Police officers have killed more men than departments say
A state Supreme Court ruling means Washington voters will decide this fall whether to lower standards when it comes to prosecuting officers who kill.
How big is this problem ? A recent study outlines the scope.
The study found that police killed about 8 percent of adult males who died by homicide in the U.S. That amounts to three men per day, about 1,000 per year.
Michael Esposito, who recently completed his Ph.D. at the University of Washington, coauthored the study with researchers at Cornell University and Washington University.
He told KUOW’s Angela King that the death rate is about double what could be expected from official data sources.
King: Some police departments might take issue with your findings. Why are your numbers so much higher?
Esposito: That's a big problem with data on police shootings and what kind of makes this a difficult thing for researchers to investigate. There are no actual incentives or requirements for police to report incidents of police-involved death.
There was a ProPublica article from 2014 that showed that in many states, police departments hadn't reported a shooting since 1997. So they're severely undercounting these rates. And the data that we used was a little bit more comprehensive and relied on different methods to collect that data. And it gives a better picture and a more full story.
In your study, you break things down along racial lines.
We've confirmed with our data that black men are at much higher risk than white men [of being killed by police]. Latino men were actually a little bit closer to white men. They had a slightly elevated rate but a lot of that was occurring in Southwest states.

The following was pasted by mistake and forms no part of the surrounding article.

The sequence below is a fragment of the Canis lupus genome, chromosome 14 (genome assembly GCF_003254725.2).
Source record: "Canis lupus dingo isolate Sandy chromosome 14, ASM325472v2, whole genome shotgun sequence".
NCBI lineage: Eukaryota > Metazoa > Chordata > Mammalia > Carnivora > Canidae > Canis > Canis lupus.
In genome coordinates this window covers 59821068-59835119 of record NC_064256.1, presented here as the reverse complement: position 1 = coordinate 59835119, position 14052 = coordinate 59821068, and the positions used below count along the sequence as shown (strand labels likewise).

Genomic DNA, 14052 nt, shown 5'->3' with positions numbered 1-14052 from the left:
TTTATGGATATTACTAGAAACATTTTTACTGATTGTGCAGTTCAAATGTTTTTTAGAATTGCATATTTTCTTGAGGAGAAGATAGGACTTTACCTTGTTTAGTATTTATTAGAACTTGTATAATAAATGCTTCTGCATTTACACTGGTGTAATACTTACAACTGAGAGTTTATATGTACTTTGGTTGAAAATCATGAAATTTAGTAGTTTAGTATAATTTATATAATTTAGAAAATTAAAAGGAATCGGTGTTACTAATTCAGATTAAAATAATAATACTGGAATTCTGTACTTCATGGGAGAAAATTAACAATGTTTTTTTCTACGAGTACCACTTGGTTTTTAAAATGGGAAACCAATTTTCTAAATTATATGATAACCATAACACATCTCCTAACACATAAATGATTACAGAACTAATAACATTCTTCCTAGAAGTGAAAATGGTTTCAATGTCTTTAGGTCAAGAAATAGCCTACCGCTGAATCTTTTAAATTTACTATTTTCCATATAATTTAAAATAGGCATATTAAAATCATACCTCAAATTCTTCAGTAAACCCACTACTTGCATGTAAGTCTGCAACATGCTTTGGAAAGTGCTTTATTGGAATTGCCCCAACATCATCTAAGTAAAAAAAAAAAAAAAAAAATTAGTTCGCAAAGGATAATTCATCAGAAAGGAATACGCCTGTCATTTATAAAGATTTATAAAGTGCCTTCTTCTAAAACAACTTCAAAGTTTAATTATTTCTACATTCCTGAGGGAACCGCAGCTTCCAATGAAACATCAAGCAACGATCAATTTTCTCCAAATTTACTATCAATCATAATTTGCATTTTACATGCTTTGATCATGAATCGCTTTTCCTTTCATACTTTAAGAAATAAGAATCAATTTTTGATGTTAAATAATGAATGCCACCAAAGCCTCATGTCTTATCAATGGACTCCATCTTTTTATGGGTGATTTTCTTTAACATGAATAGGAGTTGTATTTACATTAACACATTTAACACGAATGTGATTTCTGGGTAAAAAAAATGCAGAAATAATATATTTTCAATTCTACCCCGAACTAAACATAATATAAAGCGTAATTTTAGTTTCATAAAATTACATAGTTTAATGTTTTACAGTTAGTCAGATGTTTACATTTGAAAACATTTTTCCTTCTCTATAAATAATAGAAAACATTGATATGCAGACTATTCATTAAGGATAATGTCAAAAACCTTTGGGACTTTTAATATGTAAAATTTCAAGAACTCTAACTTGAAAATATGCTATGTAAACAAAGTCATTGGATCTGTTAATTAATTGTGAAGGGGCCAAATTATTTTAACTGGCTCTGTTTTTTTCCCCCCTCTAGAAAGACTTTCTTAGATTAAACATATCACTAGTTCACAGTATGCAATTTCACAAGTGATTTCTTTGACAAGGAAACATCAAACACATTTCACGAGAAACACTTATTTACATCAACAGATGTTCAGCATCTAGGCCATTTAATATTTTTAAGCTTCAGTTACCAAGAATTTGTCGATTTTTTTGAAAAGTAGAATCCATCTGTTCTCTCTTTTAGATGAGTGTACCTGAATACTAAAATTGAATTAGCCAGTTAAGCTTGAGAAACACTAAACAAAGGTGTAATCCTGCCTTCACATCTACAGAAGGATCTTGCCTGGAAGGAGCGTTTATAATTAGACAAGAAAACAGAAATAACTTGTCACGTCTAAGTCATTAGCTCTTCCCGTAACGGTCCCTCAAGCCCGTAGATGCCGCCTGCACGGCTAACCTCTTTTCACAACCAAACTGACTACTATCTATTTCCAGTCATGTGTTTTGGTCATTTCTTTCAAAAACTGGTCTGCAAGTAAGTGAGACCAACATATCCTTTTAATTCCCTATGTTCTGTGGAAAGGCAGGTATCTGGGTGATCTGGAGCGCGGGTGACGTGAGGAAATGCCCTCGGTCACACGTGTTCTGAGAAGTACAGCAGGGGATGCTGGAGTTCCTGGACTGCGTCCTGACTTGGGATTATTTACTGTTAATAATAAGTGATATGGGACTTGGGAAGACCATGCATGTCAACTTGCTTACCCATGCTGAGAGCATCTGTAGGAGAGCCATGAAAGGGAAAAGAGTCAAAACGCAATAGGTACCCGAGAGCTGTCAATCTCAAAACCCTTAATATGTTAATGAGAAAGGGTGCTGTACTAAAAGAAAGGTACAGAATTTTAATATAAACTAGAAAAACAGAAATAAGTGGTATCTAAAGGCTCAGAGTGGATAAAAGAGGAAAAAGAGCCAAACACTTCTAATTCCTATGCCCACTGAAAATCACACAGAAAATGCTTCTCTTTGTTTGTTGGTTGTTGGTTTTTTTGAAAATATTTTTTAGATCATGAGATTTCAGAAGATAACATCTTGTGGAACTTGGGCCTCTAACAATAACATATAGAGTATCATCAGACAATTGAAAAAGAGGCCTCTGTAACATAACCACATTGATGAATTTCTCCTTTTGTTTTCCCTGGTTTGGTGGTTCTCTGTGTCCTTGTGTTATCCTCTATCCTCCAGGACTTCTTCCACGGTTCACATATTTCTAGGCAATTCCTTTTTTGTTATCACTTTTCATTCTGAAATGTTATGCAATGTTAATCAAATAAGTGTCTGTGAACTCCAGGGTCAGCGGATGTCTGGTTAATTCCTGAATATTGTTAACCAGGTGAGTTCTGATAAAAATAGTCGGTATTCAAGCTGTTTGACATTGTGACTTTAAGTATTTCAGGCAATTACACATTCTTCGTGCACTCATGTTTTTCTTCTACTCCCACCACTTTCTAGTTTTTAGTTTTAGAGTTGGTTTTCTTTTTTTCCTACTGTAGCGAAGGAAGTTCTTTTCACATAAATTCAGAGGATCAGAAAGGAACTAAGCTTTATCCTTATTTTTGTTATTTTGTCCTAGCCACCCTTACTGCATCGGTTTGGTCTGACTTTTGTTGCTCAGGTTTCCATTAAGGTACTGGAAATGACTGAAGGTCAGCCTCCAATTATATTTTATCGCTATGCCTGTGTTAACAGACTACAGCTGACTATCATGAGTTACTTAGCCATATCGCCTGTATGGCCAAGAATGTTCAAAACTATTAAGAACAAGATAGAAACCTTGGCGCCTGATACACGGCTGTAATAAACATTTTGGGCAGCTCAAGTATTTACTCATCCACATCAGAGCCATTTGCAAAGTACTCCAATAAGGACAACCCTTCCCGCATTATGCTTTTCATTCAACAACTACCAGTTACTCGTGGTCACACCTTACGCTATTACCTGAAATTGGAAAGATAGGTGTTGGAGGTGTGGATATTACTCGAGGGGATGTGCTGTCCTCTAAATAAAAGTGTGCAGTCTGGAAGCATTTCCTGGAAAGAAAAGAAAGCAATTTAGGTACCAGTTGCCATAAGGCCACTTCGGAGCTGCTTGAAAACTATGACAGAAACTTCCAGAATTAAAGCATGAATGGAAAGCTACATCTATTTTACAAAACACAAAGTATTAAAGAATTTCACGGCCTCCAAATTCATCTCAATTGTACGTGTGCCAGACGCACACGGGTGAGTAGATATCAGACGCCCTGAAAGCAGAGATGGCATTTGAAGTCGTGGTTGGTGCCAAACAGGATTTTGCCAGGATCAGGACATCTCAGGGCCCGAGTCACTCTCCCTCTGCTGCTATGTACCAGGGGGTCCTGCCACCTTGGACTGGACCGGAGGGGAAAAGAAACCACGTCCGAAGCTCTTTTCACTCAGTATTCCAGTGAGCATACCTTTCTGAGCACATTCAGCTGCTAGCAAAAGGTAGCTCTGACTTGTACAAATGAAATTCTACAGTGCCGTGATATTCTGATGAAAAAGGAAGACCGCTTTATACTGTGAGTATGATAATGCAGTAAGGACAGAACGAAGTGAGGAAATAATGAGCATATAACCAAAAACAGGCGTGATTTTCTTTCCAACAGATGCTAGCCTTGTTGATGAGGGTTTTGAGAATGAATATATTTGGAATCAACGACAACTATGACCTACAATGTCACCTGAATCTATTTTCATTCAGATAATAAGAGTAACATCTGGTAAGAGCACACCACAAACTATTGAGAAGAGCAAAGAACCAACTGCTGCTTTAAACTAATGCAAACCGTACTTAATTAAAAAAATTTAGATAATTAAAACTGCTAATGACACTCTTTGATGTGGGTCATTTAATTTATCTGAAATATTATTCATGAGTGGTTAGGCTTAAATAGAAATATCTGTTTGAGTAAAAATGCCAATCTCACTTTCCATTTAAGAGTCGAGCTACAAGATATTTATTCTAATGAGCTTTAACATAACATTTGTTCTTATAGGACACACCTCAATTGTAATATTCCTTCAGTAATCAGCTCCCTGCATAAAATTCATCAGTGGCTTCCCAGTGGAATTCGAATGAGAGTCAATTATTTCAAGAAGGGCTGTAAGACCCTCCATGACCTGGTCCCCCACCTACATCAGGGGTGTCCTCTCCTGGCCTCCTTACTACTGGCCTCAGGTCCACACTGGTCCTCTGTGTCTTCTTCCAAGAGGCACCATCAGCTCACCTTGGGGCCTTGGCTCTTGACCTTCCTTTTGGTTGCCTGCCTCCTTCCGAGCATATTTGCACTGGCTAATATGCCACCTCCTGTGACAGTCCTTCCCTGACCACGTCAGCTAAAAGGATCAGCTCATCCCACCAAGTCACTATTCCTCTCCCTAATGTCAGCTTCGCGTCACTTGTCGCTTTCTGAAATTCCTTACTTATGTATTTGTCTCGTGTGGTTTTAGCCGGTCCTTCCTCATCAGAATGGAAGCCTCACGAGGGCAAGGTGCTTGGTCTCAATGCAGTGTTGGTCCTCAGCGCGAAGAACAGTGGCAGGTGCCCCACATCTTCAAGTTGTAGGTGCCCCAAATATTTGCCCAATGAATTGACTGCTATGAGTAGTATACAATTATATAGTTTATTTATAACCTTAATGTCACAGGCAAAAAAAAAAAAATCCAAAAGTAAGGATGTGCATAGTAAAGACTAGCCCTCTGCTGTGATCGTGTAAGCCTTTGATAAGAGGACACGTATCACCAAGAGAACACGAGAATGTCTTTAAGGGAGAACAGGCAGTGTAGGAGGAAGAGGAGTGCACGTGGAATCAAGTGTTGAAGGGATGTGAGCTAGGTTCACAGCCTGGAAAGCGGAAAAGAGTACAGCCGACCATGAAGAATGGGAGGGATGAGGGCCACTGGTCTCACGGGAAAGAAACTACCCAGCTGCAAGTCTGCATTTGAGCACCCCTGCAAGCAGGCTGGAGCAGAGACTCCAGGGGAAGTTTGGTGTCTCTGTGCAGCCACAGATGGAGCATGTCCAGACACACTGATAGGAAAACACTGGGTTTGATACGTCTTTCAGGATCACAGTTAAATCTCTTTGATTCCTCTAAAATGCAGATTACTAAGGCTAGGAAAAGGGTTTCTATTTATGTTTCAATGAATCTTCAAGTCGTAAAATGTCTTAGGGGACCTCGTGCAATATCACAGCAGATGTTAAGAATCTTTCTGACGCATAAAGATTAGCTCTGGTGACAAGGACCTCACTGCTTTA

What about Washington state?
We have estimates for the Pacific Northwest, and they're much higher than a lot of other regions in the U.S. In large metropolitan areas like Seattle, the rate for black men was about 3.4 per 100,000. For Latino men it's 1.1 per 100,000 and for whites 0.9.
Is there anything that surprised you as you started digging into these numbers?
Yes. The sheer rate of homicides that are committed by police was shocking. I mean it's 8 percent — about double what you would expect if you were using the official data sources. So that was really surprising but also I think that where these were occurring was really surprising. We usually think about these incidents as happening in large urban centers. And risk is really high there generally.
But about two-thirds of police-involved deaths happened in suburban and rural areas. And we were not expecting to find that at all.
What do you think?
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